I gotta admit – winter is my favourite time of the year to run outside. The trees are beautiful, you burn more calories digging through the snow and I don’t feel as over-heated as I do when running in the summer. Don’t share my enthusiasm for winter running? Then here’s a few tips on how to take the chill out of your winter run so you can enjoy it too:
1. PILE ON THE LAYERS
The base should be a synthetic, moisture-wicking fabric; the middle layer should be a fleece; and the outer layer should be a windbreaker to protect against blustery weather and precipitation. But you don’t want to feel toasty. You should dress to run so that when you run out of the door, you should feel cold because at the end of your run, even if it’s only 20 or 30 minutes, you’re going to be sweaty. Thick cotton is a go-to winter fabric for everyday use but its a greedy fabric, it absorbs moisture and holds onto it. When cotton fibres get wet, they become coarser, becoming a breeding ground for blisters and chafing. Synthetics with “dry weave” labels are best.
2. WINTERIZE YOUR SHOES
The most common injuries winter runners suffer are falls – buy a pair of shoes designed for the season that are more wind and water-resistant with a multi-directional tread pattern on the soles. If you don’t want to make that kind of investment, you can strap traction devices such as the ones manufactured by Yaktrax onto the soles of your running shoes to get a good grip. A DIY option is putting sheet metal screws on the bottom of your shoes. (It might also be worth upgrading the size of your shoes for the winter to accommodate double-layered socks).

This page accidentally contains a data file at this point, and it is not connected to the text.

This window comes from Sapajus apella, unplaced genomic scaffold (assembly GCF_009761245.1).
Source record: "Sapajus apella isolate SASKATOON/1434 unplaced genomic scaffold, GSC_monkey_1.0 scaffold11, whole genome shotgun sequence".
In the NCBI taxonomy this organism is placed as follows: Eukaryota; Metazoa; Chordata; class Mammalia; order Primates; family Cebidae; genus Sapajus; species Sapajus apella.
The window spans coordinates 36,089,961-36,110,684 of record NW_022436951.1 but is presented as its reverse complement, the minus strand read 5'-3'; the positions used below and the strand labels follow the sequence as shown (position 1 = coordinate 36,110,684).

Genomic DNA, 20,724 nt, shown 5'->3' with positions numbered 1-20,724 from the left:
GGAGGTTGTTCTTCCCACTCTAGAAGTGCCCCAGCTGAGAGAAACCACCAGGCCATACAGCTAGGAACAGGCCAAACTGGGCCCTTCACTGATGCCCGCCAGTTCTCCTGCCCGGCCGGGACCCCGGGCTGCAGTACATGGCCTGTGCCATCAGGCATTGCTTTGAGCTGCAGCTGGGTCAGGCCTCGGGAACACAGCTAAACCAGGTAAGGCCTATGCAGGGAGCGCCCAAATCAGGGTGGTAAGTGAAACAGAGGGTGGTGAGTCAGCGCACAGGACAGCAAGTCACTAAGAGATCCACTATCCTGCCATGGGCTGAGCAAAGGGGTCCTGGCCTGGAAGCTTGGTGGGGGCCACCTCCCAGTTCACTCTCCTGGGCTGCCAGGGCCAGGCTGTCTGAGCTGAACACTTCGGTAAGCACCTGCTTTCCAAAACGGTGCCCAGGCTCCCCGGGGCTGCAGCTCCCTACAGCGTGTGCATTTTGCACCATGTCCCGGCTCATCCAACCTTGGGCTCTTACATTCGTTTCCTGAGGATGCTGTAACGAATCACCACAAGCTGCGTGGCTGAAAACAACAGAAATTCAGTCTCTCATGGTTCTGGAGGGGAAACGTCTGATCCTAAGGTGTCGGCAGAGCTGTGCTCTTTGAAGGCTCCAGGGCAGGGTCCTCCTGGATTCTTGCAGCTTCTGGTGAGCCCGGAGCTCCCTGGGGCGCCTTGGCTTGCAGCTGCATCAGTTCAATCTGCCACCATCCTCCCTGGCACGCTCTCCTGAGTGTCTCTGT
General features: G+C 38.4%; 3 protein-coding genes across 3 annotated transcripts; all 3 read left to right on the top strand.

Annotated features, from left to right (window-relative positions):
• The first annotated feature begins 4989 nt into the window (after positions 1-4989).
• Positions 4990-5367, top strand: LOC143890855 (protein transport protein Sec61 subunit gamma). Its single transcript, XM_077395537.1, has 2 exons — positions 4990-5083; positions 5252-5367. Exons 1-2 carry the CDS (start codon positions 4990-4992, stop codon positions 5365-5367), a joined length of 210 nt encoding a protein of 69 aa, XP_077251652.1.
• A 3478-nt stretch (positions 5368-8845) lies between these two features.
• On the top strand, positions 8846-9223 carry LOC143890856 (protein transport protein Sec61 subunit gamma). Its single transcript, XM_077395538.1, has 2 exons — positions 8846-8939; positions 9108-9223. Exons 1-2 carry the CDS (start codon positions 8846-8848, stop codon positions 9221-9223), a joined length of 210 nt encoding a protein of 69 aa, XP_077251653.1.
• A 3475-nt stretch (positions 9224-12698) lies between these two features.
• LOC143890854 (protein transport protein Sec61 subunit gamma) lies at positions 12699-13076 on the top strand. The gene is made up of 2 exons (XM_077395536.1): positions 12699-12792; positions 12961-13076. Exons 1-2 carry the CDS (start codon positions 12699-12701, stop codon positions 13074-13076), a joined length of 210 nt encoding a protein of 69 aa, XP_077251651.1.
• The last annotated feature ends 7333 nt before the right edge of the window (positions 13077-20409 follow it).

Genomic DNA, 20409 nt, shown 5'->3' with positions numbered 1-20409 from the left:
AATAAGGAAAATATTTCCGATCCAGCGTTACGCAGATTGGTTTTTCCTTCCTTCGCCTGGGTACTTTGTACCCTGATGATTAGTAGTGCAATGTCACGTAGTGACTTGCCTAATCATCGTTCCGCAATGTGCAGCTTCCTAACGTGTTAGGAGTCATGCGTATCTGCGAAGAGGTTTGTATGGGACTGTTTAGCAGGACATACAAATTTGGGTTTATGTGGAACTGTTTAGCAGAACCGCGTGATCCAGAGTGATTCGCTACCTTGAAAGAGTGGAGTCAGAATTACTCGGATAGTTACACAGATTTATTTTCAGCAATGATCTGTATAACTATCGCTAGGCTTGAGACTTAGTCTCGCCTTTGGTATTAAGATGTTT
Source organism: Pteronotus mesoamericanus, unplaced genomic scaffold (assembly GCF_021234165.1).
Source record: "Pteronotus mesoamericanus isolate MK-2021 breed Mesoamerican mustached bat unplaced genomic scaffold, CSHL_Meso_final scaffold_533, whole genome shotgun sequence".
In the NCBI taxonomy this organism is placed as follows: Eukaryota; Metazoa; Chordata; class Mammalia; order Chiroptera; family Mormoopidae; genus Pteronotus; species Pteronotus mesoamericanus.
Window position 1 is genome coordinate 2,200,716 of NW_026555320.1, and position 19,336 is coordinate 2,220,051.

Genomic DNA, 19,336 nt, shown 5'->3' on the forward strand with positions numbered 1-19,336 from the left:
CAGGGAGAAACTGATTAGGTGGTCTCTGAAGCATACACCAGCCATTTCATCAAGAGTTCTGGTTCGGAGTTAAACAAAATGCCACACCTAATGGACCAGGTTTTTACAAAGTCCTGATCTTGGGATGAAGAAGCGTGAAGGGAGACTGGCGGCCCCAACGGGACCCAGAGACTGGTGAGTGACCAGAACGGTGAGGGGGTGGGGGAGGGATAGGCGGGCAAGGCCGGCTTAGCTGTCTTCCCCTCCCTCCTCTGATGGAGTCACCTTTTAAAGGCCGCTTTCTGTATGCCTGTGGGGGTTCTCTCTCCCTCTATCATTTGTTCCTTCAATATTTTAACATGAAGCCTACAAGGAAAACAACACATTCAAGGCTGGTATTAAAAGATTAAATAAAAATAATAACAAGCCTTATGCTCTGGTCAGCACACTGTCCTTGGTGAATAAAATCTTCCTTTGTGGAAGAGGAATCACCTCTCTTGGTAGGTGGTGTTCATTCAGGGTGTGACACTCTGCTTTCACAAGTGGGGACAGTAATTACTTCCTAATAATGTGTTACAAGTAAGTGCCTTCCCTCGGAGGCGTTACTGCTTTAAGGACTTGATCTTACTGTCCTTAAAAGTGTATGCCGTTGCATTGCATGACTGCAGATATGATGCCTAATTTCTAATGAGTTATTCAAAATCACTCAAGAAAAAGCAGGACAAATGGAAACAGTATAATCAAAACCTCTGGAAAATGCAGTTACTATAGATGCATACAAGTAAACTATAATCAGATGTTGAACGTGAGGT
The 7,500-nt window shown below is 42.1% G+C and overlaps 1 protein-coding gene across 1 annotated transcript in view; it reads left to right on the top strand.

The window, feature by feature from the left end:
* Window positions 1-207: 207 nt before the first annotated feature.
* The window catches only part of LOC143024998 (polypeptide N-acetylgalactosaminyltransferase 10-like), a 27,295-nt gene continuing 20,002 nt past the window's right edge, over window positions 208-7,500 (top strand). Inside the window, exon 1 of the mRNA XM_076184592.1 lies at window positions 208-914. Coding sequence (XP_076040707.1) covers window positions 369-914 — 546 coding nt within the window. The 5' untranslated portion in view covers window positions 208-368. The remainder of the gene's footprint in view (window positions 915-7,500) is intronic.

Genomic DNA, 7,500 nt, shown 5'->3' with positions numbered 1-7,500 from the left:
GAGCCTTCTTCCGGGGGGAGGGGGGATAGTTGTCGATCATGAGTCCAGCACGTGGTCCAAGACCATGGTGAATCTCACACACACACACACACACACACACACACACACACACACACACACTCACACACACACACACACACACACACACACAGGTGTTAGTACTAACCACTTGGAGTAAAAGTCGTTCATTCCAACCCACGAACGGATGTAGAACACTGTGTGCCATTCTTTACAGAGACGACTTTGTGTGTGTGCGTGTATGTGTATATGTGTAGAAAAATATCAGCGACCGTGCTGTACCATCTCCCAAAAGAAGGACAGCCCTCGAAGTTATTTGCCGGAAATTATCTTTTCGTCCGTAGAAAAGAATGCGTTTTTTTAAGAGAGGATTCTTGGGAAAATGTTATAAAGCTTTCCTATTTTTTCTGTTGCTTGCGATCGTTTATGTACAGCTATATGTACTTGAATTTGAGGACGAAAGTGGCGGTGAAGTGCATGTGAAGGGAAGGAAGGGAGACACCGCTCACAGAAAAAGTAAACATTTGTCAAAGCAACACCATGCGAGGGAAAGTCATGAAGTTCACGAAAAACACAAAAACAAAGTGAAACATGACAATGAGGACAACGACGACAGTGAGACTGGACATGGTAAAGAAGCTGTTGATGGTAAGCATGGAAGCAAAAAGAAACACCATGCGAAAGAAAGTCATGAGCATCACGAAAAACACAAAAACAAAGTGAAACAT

3. CHOOSE CLEARED RUNNING SURFACES
You may burn more calories trying to race through piles of snow, but a cleared sidewalk, road or trail will help you maintain a steady pace.
4. PROTECT YOUR FACE
Slather a protective layer of wind-blocker on exposed skin. My budget-friendly pick? Vaseline, though many sports stores carry non-greasy formulas that can be applied with a stick.
5. USE THE ELEMENTS TO YOUR ADVANTAGE
Before you strap on your gear for a January jog, check the weather conditions – Even more important than the temperature is the wind direction make sure you’re running against it first, and with it on the way home. You might also want to adjust your running schedule in the winter when daylight hours are limited.
6. KNOW YOUR LIMITS
On particularly frigid days execute the “10-minute test”. Give yourself 10 minutes,get dressed and go out for a run and if you’re still feeling it’s too cold or too wet, go back. The beauty of that is that you’ve still got 20 minutes of running no matter what.
Wind-chill factors, black ice and snowbanks shouldn’t signal the start of couch potato season!
Do you run in the winter?
How do you prepare for a winter run?
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